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  • Saving Skin… One Conversation at a Time!

    Annet KingAs Skin Therapists, we not only physically treat the skin but we also spend a large percentage of our time coaching clients about skin health, from what products to use and how to use them, to lifestyle and habits. During the summer months, we need to up our game and have more conversations to ensure every client is acting sun smart and adequately protecting her or his skin, in turn sharing that information with friends and family.

    Here are some top tips to share with your clients when it comes to sun protection:

    Think Daylight – Not Just Sun: The skin needs protection all year round! Burning is just one negative side effect of ultraviolet (UV) exposure. The skin is an excellent record keeper, and every moment we are exposed to daylight adds up like money in the bank, namely skin damage in the form of wrinkles, hyperpigmentation, premature aging, a repressed immune system and the potential for skin cancer.

    Sunscreen Could Save Your Life! More than 20 Americans die each day from skin cancer (primarily melanoma). Even more staggering is the fact that 1 in 5 Americans will develop skin cancer, and 90% of these cancers will be the result of exposure to UV radiation from the sun. Check the Skin Cancer Foundation’s website for the latest statistics http://www.skincancer.org/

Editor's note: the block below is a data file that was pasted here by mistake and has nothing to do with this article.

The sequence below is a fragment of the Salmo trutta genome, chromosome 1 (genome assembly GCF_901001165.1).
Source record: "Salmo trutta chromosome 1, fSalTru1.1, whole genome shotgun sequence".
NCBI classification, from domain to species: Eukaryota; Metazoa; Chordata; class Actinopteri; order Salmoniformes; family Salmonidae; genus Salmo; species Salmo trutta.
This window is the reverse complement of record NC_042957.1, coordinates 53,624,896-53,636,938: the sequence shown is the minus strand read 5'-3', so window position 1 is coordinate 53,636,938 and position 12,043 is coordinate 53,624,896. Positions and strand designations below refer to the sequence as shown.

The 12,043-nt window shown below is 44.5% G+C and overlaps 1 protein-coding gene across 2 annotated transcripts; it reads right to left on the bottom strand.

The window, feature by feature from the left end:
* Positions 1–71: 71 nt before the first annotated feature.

Full Coverage: Teach clients to apply about one teaspoon to the face and a full ounce (think shot glass) to the body for optimum coverage. Reapply every two hours.

    Light of Day: UV radiation can go through clothing, windshields, windows and even clouds, meaning skin is exposed even when you think you’re safe. Wear sunscreen as part of a “daylight defense” regimen to help prevent skin cancer, premature aging and photodamage.

    Bounce Back: Water, sand, concrete and snow are highly reflective surfaces, bouncing back as much as 90% of the sun’s rays, equaling UV damage for your skin.

    Burn Out: Avoid tanning, and do not burn! Five sunburns will double your risk of melanoma.

    Scrub Up: Exfoliation helps remove possible precancerous cells before they become dangerous. But keep in mind that an exfoliated skin must be protected with sunscreen (recommended by the FDA) as it is more vulnerable to assault.

    Start Young: Keep newborns out of the sun. Once your newborn hits 6 months, you can use chemical-free sunscreens containing Titanium Dioxide and Zinc Oxide.

    Watch List: Coupled with a yearly skin exam by a doctor, self-examination of skin once a month is the best way to detect early warning signs of carcinomas and malignant melanoma. Look for a new growth or any skin change.